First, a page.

With PSD2 and its transformational effects on the world of banking arriving in January 2018, the European Commission has agreed to allow banks more time to achieve required standards.
PSD2 will still launch as planned at the beginning of next year, but the parts of the new directive relating to transaction security will be put on hold for a further 18 months.
It is expected that a further layer of security will be combined with traditional banks details, creating a more robust line of defence against fraudulent activity. Organisations may not have to add further security features if they are already up to this multi-factor standard.
The European Commission said: “Strong customer authentication is already commonly used throughout the EU. For example, when customers pay with a card at brick-and-mortar shops they are required to validate a transaction by typing their PIN codes on card readers. However, this is not the case for electronic remote payment transactions, be it a card payment or a credit transfer from an online bank.”
In the wake of the new European directive, banks will no longer have complete control over customer data, with it being made freely available to third parties that are offering cutting edge, innovative approaches to banking tasks.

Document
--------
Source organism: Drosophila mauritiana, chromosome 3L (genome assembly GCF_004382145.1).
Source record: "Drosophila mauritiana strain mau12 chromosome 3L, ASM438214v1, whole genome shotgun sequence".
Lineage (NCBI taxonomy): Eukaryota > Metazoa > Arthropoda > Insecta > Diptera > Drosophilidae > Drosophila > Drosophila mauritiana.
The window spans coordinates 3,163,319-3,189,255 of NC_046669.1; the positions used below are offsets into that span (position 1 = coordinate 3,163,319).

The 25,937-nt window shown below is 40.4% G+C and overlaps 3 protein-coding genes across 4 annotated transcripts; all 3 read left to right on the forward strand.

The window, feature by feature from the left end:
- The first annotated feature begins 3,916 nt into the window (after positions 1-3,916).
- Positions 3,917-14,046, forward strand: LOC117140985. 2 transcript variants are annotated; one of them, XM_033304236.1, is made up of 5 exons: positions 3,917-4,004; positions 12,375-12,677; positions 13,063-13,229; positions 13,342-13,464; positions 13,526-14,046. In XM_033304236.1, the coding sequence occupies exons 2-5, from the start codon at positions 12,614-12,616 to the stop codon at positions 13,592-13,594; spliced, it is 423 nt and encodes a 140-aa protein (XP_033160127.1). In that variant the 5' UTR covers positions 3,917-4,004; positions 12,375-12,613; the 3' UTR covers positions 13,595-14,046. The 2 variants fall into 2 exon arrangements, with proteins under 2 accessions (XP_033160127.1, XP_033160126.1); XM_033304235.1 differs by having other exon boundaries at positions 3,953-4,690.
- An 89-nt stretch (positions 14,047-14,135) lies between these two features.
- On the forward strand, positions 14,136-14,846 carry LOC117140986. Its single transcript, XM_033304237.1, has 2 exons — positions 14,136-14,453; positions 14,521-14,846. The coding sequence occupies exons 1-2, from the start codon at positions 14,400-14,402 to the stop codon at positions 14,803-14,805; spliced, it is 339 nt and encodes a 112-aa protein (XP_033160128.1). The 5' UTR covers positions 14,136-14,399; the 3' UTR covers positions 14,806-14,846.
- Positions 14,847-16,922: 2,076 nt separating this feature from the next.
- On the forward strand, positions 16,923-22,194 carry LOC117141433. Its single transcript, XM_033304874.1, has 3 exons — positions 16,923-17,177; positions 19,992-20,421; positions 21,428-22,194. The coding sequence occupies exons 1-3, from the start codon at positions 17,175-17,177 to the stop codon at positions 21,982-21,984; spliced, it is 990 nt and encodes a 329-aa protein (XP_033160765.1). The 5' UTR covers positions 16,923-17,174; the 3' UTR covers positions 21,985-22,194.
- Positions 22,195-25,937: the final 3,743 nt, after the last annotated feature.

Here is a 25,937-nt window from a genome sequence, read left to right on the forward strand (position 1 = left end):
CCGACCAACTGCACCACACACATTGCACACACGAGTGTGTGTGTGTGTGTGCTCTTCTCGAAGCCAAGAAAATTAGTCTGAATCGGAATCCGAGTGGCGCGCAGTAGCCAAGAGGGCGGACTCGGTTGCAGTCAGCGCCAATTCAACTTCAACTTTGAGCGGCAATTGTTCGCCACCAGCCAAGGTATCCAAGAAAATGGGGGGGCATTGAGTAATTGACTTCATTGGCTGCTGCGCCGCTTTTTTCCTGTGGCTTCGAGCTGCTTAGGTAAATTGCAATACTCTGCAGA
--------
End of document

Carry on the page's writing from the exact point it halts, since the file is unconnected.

Banks are in a position where they will have to innovate to prevent becoming a commodity, and HSBC is a prime example of a UK bank looking to get ahead. HSBC has shown keen interest in implementing Open Banking, a system at the core of PSD2 that promotes collaboration and the free sharing of data.
Recently, the UK Open Banking project made a move in preparation for the directive when more payment account types were brought within the bounds of PSD2. Digital wallets, credit and prepaid cards will now be factored into the arrival of the EU regulation. The UK Open Banking project was brought into action by the Competition and Markets Authority (CMA).
This article is from the CBROnline archive: some formatting and images may not be present.